The Statue of Liberty © 123RF
The Statue of Liberty © 123RF

US law on forced labour will impact global supply chains

11 April 2016

New legislation in the US that officially prohibits imports of goods produced by forced or child labour is likely to have a major impact on global supply chains, a report has found.

The report from risk management firm Resilinc entitled New Forced Labor Legislation to Impact Global Supply Chains claims the new law will force US companies to ensure greater supply chain visibility.

In February the Trade Facilitation and Trade Enforcement Act 2015 closed an 86-year-old loophole and reauthorized the US Customs and Border Protection Agency to seize any imports suspected of being produced by forced labour.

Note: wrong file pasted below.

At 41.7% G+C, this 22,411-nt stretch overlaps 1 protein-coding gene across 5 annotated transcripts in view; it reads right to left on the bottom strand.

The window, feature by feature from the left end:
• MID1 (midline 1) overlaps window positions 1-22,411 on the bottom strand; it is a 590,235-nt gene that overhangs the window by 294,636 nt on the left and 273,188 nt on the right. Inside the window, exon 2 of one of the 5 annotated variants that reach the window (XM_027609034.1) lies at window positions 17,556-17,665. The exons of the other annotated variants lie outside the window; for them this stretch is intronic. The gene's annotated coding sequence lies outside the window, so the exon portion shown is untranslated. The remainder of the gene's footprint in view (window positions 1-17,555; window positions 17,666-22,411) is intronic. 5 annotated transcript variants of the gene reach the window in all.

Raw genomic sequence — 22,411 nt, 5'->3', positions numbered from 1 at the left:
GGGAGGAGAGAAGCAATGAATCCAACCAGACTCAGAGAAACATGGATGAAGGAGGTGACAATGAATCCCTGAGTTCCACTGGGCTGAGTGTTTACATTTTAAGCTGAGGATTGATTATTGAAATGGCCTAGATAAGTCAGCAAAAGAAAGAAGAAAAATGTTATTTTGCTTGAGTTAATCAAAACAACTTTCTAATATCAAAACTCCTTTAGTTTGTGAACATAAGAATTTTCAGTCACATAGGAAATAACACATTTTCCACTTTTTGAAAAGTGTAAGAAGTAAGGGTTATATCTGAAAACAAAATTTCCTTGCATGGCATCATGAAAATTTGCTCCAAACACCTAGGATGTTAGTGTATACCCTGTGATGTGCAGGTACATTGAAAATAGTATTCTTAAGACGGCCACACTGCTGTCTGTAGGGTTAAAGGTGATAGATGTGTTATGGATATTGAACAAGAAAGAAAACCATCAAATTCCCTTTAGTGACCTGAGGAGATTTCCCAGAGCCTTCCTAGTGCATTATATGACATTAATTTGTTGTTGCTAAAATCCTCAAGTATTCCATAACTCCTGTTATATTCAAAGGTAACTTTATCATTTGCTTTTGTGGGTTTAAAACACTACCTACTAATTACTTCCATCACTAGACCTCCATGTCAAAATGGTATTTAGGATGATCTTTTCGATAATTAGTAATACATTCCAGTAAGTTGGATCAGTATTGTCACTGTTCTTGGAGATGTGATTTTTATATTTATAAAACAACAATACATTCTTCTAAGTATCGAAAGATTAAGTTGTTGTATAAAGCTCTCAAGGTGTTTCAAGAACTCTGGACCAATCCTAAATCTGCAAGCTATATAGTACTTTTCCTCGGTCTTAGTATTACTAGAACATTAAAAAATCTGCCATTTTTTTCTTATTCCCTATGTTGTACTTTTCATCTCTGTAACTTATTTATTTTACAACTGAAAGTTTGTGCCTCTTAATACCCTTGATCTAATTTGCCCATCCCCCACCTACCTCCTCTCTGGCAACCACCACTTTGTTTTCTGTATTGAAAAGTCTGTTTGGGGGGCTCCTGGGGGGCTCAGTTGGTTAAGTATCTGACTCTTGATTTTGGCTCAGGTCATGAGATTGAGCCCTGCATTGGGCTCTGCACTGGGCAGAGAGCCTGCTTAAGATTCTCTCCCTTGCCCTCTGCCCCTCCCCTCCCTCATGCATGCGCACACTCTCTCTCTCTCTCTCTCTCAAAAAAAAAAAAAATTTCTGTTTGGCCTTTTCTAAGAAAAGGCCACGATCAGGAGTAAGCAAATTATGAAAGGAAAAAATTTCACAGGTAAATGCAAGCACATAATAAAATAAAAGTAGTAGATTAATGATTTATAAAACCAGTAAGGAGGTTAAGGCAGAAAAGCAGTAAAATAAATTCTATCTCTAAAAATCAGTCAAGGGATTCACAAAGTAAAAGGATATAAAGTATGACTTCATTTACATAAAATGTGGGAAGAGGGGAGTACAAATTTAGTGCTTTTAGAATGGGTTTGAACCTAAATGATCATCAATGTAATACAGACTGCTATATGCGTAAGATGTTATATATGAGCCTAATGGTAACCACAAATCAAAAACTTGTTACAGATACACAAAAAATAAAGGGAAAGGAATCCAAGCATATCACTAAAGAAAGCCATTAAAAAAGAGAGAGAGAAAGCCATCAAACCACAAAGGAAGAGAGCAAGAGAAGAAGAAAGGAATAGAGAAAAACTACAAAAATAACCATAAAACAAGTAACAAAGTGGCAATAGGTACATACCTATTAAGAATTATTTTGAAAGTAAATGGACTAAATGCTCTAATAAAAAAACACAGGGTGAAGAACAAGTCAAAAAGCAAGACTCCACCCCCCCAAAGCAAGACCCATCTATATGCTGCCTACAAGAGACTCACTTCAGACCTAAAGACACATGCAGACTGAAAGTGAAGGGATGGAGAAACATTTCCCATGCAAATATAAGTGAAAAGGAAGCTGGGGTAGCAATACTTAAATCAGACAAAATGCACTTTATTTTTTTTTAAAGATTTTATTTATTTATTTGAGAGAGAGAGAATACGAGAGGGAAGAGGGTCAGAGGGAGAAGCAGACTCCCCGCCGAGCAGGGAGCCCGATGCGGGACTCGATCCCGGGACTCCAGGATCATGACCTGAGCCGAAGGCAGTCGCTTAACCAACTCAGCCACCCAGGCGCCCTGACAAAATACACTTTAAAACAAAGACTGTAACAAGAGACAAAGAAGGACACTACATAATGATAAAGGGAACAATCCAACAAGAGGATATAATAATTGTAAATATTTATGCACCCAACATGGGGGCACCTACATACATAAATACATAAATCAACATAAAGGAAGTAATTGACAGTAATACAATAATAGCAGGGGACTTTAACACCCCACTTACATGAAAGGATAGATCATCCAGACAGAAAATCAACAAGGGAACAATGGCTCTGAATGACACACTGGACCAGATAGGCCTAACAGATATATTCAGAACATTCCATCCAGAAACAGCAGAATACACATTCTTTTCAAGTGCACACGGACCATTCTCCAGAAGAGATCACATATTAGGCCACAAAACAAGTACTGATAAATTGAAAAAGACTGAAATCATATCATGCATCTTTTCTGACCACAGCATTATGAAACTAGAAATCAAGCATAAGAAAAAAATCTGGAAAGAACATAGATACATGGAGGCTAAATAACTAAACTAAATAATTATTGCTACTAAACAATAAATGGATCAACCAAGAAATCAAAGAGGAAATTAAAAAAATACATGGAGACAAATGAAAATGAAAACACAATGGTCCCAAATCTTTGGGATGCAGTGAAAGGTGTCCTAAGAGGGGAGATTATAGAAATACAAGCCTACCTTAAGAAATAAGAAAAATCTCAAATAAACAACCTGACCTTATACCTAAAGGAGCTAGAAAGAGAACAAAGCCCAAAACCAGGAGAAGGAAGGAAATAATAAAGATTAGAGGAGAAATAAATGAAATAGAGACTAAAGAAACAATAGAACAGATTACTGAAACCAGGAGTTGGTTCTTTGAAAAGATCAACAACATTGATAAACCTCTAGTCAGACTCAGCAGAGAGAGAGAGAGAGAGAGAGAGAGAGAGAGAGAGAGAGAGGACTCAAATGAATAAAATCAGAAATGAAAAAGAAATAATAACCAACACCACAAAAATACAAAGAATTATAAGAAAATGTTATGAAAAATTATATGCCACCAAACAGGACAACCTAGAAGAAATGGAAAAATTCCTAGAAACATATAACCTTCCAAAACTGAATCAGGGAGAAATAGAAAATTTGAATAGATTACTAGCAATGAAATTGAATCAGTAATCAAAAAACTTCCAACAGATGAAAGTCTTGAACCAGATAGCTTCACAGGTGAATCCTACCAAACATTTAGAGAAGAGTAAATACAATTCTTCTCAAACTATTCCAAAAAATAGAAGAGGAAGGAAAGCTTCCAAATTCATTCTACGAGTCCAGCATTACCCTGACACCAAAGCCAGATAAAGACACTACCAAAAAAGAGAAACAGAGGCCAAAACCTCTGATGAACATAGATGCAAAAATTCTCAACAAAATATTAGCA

The new law could affect global trade by raising business continuity risk, brand or reputation risk and compliance/legal risk, the report found.

“Companies may be inadvertently linked to sub-tier suppliers that may engage in unethical, and now, purely illegal, business practices,” said Neil Shenoi, Resilinc lead analyst and primary author of the report.

Even clean companies could come under increased scrutiny and would need to achieve a greater degree of supply chain visibility to make clear their supply chains are free of forced labour, he said.

The changes will force companies to think strategically about supply chain risks and address them as part of a comprehensive resiliency strategy rather than a “one-off” risk mitigation exercise, the report said.

According to the International Labour Organization forced labour is responsible for $150bn a year in profits in international trade and affects 21m people worldwide.

Chelmsford or Cambridge
£33,797 - £39,152 p.a
Anglia Ruskin University
South Sinai (EG)
$100,660, 2 year contract, tax free salary, housing, meals, medical, relocation,
Multinational Force and Observers
CIPS Knowledge
Find out more with CIPS Knowledge:
  • best practice insights
  • guidance
  • tools and templates